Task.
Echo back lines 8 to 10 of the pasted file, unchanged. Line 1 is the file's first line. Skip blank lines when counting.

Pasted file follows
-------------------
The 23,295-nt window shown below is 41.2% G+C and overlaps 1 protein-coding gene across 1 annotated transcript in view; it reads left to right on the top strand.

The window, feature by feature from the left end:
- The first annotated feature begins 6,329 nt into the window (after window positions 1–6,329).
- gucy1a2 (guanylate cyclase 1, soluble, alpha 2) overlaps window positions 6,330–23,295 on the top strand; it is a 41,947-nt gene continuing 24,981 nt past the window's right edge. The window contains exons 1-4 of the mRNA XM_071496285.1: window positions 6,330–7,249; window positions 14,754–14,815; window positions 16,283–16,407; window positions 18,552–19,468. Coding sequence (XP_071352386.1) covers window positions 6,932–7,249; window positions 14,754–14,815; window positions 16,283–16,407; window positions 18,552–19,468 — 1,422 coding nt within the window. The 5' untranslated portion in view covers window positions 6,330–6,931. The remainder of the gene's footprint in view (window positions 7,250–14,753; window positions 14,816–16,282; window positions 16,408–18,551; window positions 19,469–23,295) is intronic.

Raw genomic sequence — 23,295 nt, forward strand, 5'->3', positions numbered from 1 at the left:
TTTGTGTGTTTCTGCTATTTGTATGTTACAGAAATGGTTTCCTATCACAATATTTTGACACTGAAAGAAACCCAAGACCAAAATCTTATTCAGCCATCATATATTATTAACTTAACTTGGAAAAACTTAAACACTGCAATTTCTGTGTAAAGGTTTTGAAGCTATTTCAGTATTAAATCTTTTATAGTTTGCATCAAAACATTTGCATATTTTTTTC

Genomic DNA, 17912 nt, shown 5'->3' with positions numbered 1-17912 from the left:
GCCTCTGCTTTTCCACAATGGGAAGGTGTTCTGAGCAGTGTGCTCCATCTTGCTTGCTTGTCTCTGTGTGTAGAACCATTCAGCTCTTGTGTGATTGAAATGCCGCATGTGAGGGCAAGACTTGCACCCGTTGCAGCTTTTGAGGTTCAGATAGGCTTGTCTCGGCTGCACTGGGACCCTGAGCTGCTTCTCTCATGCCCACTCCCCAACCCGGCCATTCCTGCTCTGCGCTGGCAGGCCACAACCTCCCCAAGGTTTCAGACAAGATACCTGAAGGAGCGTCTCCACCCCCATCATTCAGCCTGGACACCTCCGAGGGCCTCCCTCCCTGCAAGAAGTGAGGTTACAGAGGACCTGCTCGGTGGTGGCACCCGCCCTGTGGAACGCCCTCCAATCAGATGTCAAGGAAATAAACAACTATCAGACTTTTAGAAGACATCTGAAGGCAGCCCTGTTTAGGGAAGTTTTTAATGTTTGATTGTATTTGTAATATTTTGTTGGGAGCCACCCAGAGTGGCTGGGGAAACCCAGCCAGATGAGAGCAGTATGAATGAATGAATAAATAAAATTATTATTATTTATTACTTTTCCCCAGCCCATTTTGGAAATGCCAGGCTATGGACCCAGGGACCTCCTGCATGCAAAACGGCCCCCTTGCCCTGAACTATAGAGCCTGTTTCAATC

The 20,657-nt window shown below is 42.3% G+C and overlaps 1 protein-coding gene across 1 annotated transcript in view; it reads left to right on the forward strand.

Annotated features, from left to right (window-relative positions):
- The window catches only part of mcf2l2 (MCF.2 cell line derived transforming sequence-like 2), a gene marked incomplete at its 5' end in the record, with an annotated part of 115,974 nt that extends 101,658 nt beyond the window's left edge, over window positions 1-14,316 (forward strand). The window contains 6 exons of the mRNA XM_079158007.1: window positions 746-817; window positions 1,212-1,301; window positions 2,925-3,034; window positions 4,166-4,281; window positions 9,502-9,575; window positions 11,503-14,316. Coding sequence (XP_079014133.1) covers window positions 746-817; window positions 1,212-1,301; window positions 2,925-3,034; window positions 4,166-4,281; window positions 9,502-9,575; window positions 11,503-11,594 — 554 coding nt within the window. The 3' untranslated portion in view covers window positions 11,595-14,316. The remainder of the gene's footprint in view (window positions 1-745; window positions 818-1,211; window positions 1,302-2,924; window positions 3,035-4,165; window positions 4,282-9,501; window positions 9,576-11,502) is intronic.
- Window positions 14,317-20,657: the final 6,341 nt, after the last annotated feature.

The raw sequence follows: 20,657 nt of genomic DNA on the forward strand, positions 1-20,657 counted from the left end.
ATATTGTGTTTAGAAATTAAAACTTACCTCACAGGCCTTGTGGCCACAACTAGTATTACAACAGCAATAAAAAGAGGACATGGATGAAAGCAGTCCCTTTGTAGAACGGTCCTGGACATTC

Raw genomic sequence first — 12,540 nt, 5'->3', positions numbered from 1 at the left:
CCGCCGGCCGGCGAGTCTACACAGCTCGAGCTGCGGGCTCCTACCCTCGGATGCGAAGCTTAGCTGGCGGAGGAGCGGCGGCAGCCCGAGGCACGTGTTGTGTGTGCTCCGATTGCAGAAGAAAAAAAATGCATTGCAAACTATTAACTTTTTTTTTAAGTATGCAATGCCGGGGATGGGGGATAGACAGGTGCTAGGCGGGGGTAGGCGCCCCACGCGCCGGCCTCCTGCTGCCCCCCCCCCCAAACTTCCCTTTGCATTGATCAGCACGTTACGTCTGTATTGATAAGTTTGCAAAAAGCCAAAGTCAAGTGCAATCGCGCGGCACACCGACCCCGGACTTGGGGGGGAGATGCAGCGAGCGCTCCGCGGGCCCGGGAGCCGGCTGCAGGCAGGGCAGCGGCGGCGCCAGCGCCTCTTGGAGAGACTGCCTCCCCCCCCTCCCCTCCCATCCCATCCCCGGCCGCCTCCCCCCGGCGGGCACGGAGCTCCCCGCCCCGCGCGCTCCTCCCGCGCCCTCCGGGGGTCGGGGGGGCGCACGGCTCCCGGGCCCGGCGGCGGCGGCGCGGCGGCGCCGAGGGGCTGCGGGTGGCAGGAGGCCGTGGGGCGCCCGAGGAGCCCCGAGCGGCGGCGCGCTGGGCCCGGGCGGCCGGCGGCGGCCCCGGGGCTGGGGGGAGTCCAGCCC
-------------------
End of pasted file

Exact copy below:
GCCTCTGCTTTTCCACAATGGGAAGGTGTTCTGAGCAGTGTGCTCCATCTTGCTTGCTTGTCTCTGTGTGTAGAACCATTCAGCTCTTGTGTGATTGAAATGCCGCATGTGAGGGCAAGACTTGCACCCGTTGCAGCTTTTGAGGTTCAGATAGGCTTGTCTCGGCTGCACTGGGACCCTGAGCTGCTTCTCTCATGCCCACTCCCCAACCCGGCCATTCCTGCTCTGCGCTGGCAGGCCACAACCTCCCCAAGGTTTCAGACAAGATACCTGAAGGAGCGTCTCCACCCCCATCATTCAGCCTGGACACCTCCGAGGGCCTCCCTCCCTGCAAGAAGTGAGGTTACAGAGGACCTGCTCGGTGGTGGCACCCGCCCTGTGGAACGCCCTCCAATCAGATGTCAAGGAAATAAACAACTATCAGACTTTTAGAAGACATCTGAAGGCAGCCCTGTTTAGGGAAGTTTTTAATGTTTGATTGTATTTGTAATATTTTGTTGGGAGCCACCCAGAGTGGCTGGGGAAACCCAGCCAGATGAGAGCAGTATGAATGAATGAATAAATAAAATTATTATTATTTATTACTTTTCCCCAGCCCATTTTGGAAATGCCAGGCTATGGACCCAGGGACCTCCTGCATGCAAAACGGCCCCCTTGCCCTGAACTATAGAGCCTGTTTCAATC

The 20,657-nt window shown below is 42.3% G+C and overlaps 1 protein-coding gene across 1 annotated transcript in view; it reads left to right on the forward strand.

Annotated features, from left to right (window-relative positions):